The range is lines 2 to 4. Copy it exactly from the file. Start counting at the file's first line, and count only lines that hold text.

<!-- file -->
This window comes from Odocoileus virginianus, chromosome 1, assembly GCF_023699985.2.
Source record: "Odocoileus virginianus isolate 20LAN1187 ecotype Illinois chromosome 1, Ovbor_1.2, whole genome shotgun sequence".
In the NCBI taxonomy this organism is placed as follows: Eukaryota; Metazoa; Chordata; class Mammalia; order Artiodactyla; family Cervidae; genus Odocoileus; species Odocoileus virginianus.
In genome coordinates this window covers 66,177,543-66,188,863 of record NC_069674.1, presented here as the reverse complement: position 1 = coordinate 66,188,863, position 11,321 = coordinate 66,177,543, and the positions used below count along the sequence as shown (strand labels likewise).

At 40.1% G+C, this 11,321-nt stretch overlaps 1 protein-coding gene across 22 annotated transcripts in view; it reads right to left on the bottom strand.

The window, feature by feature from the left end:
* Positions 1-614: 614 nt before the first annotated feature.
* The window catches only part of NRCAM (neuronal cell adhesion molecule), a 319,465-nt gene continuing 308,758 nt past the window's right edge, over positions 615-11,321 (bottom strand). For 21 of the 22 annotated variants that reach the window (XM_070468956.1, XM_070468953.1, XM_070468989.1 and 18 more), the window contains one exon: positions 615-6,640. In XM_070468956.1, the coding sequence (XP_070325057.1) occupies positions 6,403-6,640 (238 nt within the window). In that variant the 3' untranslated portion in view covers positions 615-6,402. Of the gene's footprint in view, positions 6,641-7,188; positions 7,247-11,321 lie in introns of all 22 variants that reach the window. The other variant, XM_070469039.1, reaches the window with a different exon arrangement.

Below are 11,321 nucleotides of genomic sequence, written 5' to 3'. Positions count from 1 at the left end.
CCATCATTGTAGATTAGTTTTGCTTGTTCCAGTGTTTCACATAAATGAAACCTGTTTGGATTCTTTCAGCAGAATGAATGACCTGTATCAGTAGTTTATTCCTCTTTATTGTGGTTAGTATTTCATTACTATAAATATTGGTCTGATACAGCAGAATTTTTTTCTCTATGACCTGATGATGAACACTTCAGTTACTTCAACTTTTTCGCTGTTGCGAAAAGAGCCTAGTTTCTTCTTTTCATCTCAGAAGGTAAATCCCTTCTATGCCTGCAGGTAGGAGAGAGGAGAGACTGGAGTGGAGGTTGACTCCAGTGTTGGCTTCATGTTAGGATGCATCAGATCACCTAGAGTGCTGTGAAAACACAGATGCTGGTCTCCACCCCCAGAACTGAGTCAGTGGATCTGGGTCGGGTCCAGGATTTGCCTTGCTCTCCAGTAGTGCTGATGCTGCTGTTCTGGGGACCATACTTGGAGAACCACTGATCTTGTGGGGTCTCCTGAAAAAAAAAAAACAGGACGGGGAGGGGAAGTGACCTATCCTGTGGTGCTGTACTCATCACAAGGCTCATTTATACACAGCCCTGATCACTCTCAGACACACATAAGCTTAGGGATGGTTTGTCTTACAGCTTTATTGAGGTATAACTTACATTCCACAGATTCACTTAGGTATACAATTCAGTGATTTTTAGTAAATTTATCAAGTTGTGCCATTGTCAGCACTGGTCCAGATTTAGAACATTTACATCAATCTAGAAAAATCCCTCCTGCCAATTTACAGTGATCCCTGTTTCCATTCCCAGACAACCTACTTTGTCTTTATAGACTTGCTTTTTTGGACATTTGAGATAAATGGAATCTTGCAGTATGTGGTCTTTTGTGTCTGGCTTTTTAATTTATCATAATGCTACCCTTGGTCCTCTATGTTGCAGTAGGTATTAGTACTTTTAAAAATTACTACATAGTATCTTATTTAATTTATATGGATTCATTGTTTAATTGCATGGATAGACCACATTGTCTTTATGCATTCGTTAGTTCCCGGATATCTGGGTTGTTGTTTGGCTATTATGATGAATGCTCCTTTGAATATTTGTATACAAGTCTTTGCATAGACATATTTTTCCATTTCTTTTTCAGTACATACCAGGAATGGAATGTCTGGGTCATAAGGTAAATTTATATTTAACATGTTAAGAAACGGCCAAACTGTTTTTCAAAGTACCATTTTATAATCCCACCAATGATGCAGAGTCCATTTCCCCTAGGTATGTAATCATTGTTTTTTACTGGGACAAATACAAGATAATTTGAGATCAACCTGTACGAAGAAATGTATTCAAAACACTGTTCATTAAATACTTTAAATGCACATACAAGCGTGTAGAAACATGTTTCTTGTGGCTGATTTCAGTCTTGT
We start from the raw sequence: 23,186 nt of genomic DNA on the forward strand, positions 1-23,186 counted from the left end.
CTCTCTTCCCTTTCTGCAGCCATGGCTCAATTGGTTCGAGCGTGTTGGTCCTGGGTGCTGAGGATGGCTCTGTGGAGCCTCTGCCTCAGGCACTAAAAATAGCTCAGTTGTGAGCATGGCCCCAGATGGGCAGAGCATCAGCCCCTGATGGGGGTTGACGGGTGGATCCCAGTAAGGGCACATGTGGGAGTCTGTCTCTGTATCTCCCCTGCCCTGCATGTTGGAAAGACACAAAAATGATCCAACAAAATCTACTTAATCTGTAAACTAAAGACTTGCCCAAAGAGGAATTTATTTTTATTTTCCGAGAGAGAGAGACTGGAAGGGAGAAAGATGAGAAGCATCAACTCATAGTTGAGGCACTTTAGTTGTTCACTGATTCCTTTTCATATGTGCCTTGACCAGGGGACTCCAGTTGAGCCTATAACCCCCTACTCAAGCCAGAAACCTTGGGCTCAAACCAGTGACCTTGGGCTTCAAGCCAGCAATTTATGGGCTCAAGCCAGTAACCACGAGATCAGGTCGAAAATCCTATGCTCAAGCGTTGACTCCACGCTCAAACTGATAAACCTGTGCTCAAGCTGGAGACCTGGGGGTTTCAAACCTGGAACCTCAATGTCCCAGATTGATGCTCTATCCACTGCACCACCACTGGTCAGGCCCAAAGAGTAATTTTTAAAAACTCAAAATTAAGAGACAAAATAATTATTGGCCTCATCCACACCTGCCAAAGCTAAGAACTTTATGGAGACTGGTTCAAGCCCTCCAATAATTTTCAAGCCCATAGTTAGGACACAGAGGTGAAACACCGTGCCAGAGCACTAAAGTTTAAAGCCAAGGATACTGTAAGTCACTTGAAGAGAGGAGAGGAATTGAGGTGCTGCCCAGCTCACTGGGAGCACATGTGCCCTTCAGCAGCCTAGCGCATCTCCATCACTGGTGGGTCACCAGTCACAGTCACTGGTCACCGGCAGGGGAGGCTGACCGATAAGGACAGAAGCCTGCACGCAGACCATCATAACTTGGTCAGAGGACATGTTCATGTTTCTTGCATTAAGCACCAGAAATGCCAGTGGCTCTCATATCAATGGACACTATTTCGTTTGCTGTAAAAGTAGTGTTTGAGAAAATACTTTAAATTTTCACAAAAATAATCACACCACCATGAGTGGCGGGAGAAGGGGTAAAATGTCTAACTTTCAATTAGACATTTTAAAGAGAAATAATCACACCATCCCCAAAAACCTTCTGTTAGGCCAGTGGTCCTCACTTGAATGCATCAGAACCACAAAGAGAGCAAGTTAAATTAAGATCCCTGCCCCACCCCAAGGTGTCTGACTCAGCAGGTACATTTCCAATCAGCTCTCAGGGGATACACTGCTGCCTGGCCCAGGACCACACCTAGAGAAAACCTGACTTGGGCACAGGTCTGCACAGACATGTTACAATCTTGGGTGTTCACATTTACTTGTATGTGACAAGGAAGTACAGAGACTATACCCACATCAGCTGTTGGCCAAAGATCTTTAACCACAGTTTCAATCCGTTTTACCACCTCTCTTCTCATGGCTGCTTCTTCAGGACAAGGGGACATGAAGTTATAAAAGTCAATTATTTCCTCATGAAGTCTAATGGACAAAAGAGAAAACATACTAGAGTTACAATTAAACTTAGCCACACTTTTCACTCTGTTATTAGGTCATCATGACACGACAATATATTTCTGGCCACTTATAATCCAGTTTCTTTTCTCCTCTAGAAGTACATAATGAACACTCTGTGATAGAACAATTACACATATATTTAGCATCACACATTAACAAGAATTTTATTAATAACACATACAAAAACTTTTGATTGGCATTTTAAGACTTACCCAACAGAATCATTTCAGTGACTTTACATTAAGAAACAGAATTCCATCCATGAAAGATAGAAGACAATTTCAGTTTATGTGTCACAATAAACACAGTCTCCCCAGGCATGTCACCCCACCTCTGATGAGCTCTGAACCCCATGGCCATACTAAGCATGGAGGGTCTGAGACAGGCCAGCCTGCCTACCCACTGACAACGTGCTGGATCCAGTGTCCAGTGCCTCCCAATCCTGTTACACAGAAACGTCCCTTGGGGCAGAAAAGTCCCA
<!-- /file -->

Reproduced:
Source record: "Odocoileus virginianus isolate 20LAN1187 ecotype Illinois chromosome 1, Ovbor_1.2, whole genome shotgun sequence".
In the NCBI taxonomy this organism is placed as follows: Eukaryota; Metazoa; Chordata; class Mammalia; order Artiodactyla; family Cervidae; genus Odocoileus; species Odocoileus virginianus.
In genome coordinates this window covers 66,177,543-66,188,863 of record NC_069674.1, presented here as the reverse complement: position 1 = coordinate 66,188,863, position 11,321 = coordinate 66,177,543, and the positions used below count along the sequence as shown (strand labels likewise).